Va. High Court Revives Dulles Toll Road Suit
Saturday, June 7, 2008
A proposed extension of Metrorail to Dulles International Airport, already on precarious footing, was dealt another setback yesterday when the Virginia Supreme Court allowed a lawsuit to go forward challenging plans to use Dulles Toll Road receipts to fund construction.
The decision casts doubt on one of the most crucial sources of money to help pay for the 23-mile Dulles rail line. Without that money, the Federal Transit Administration, which has been scrutinizing the project's financing, might pull its approval of the extension. Virginia is counting on the FTA to pay $900 million of the $5.2 billion cost.
"I would just like for them to take the constitution seriously," said lawyer Patrick M. McSweeney, a former chairman of the state Republican Party, who represented the plaintiffs. "In recent years, they [state officials] treat it as if it is an empty document that doesn't really have to be given much consideration. And they don't consider what the people intended when they ratified it. That has been a mistake."
At issue is whether Gov. Timothy M. Kaine (D) violated the constitution when he announced plans -- without General Assembly action -- to transfer the state-owned Dulles Toll Road to the Metropolitan Washington Airports Authority, which intends to raise tolls and use the proceeds toward the cost of the rail line.
The Supreme Court's decision yesterday did not discard the transfer, but it sent the case back to Circuit Court to be heard on the merits. The high court reversed a lower court's ruling that the state is protected from the lawsuit by sovereign immunity.
Still, the decision delivers yet another blow to Kaine's efforts to address Virginia's growing transportation crisis.
"He's trying to do everything he can do to address our transportation needs in Virginia, and the courts keep setting him back," said U.S. Rep. James P. Moran Jr. (D-Va.), who has worked closely with Kaine to secure federal funding for Dulles rail. "It's very troubling. It's a big defeat."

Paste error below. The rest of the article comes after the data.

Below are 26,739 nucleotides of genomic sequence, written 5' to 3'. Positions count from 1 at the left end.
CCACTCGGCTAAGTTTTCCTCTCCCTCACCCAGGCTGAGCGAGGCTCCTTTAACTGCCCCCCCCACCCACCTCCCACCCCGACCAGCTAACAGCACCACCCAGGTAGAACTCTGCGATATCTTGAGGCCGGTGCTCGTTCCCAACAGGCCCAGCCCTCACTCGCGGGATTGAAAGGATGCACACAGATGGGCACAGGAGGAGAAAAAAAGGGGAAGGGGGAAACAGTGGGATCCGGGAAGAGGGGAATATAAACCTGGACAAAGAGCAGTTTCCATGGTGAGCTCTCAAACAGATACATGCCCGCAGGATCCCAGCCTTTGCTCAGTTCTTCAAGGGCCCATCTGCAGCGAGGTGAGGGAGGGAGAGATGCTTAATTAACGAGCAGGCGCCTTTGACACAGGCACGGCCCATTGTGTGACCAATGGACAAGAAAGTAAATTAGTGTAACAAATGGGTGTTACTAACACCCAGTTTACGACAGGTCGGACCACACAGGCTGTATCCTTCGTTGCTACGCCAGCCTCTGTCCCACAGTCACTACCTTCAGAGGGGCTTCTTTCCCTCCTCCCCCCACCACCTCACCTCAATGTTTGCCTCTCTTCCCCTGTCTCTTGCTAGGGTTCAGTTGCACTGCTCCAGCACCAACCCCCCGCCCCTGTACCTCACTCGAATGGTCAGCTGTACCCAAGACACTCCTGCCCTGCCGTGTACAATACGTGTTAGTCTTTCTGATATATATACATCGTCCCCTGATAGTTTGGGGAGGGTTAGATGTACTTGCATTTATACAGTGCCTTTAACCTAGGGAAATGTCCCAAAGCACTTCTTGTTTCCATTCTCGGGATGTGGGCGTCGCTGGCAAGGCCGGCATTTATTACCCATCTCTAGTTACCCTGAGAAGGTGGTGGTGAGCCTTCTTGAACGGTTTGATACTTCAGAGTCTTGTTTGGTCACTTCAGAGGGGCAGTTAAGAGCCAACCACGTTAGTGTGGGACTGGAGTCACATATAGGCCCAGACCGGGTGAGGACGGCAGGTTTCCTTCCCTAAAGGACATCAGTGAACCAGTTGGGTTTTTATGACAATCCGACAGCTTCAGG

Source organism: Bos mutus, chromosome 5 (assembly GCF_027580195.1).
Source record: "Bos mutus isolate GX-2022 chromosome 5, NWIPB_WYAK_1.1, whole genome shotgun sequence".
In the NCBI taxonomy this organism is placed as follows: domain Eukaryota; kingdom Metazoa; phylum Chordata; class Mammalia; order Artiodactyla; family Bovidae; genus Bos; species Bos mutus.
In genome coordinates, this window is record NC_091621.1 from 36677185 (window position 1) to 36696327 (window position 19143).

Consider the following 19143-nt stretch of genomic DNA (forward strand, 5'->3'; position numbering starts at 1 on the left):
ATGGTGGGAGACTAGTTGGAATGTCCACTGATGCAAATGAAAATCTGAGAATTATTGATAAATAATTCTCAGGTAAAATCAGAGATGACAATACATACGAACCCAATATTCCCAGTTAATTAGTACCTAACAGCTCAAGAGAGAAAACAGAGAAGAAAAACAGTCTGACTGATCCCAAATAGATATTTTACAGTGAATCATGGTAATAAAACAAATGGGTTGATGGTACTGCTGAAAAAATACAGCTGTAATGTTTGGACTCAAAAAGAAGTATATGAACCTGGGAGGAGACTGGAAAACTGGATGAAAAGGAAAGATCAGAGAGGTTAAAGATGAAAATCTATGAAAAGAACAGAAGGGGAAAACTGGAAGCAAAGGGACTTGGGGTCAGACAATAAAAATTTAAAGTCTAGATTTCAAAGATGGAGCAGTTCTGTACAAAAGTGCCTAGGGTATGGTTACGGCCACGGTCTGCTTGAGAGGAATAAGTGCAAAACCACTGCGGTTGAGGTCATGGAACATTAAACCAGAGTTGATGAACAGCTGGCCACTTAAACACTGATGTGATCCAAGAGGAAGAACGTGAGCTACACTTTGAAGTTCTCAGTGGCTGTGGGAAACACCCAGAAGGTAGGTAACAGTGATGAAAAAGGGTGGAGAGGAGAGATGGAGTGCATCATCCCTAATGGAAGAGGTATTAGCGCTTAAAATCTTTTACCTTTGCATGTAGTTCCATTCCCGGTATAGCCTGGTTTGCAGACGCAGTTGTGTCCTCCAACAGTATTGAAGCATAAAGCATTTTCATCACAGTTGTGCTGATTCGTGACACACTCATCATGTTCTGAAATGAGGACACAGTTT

Kaine was unavailable for comment, but his spokeswoman, Delacey Skinner, said the governor is confident that he has the authority to transfer the toll road without legislative approval.
"We're committed to moving forward," Skinner said. "We're not done fighting."
It is unclear what schedule the lawsuit will follow now that it is headed back to Circuit Court, but it took more than a year for it to reach the Supreme Court. Local, state and congressional officials hope to receive final FTA approval by the end of this year. If the FTA decides to hold off on approval, Dulles rail could be in jeopardy.
FTA spokesman Dave Longo said agency officials have not had a chance to review yesterday's decision. But Virginia Transportation Secretary Pierce R. Homer said: "The only thing I'm afraid of here is the timeline. If the litigation stretches out a couple of years, it adds cost to the project. But we're going to win on the substantive merits of the case."
Homer added: "There isn't a DOT project in the country that isn't sued. In the short-term, it's not a concern. We're proceeding to develop the project as previously planned."
Phase I of the Dulles Rail project calls for the construction of a "Silver Line" from the East Falls Church Station in Arlington County to Wiehle Avenue in Reston. Phase II, with a scheduled completion date of 2015 -- that is also likely to be delayed -- would extend from Reston to the airport and into Loudoun County. The total project cost is about $5 billion, with the money coming from the expected federal share, two special taxing districts along the proposed rail line and toll road revenue.
The FTA already has rejected the project once, citing cost and concerns about the airports authority's ability to manage it.
Yesterday's decision marks the second time in recent months that the Supreme Court rejected the methods by which the state wants to raise money for road and transit improvements. The same conservative activists -- including Del. Robert G. Marshall (R-Prince William) -- challenged the establishment of regional transportation authorities that would have leved taxes in Northern Virginia and Hampton Roads.
McSweeney won that case as well. In it, the Supreme Court ruled that only elected officials may impose taxes.